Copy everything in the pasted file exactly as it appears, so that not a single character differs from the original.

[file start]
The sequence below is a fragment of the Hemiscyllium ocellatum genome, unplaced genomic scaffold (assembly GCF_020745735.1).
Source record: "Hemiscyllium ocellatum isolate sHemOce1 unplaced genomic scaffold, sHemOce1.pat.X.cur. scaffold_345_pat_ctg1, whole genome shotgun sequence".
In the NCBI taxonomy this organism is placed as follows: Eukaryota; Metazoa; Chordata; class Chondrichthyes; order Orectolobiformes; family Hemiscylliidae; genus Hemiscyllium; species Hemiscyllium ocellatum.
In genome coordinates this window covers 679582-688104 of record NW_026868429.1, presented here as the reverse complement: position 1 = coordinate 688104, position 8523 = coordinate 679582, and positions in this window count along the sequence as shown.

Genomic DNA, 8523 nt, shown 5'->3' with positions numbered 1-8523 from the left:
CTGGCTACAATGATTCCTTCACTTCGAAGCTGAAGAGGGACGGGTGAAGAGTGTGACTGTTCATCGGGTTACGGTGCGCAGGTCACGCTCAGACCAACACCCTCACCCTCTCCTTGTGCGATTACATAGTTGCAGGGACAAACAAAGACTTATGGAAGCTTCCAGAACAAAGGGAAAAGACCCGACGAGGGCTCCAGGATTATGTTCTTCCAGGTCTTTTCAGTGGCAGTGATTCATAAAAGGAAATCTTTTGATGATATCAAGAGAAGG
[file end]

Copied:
The sequence below is a fragment of the Hemiscyllium ocellatum genome, unplaced genomic scaffold (assembly GCF_020745735.1).
Source record: "Hemiscyllium ocellatum isolate sHemOce1 unplaced genomic scaffold, sHemOce1.pat.X.cur. scaffold_345_pat_ctg1, whole genome shotgun sequence".
In the NCBI taxonomy this organism is placed as follows: Eukaryota; Metazoa; Chordata; class Chondrichthyes; order Orectolobiformes; family Hemiscylliidae; genus Hemiscyllium; species Hemiscyllium ocellatum.
In genome coordinates this window covers 679582-688104 of record NW_026868429.1, presented here as the reverse complement: position 1 = coordinate 688104, position 8523 = coordinate 679582, and positions in this window count along the sequence as shown.

Genomic DNA, 8523 nt, shown 5'->3' with positions numbered 1-8523 from the left:
CTGGCTACAATGATTCCTTCACTTCGAAGCTGAAGAGGGACGGGTGAAGAGTGTGACTGTTCATCGGGTTACGGTGCGCAGGTCACGCTCAGACCAACACCCTCACCCTCTCCTTGTGCGATTACATAGTTGCAGGGACAAACAAAGACTTATGGAAGCTTCCAGAACAAAGGGAAAAGACCCGACGAGGGCTCCAGGATTATGTTCTTCCAGGTCTTTTCAGTGGCAGTGATTCATAAAAGGAAATCTTTTGATGATATCAAGAGAAGG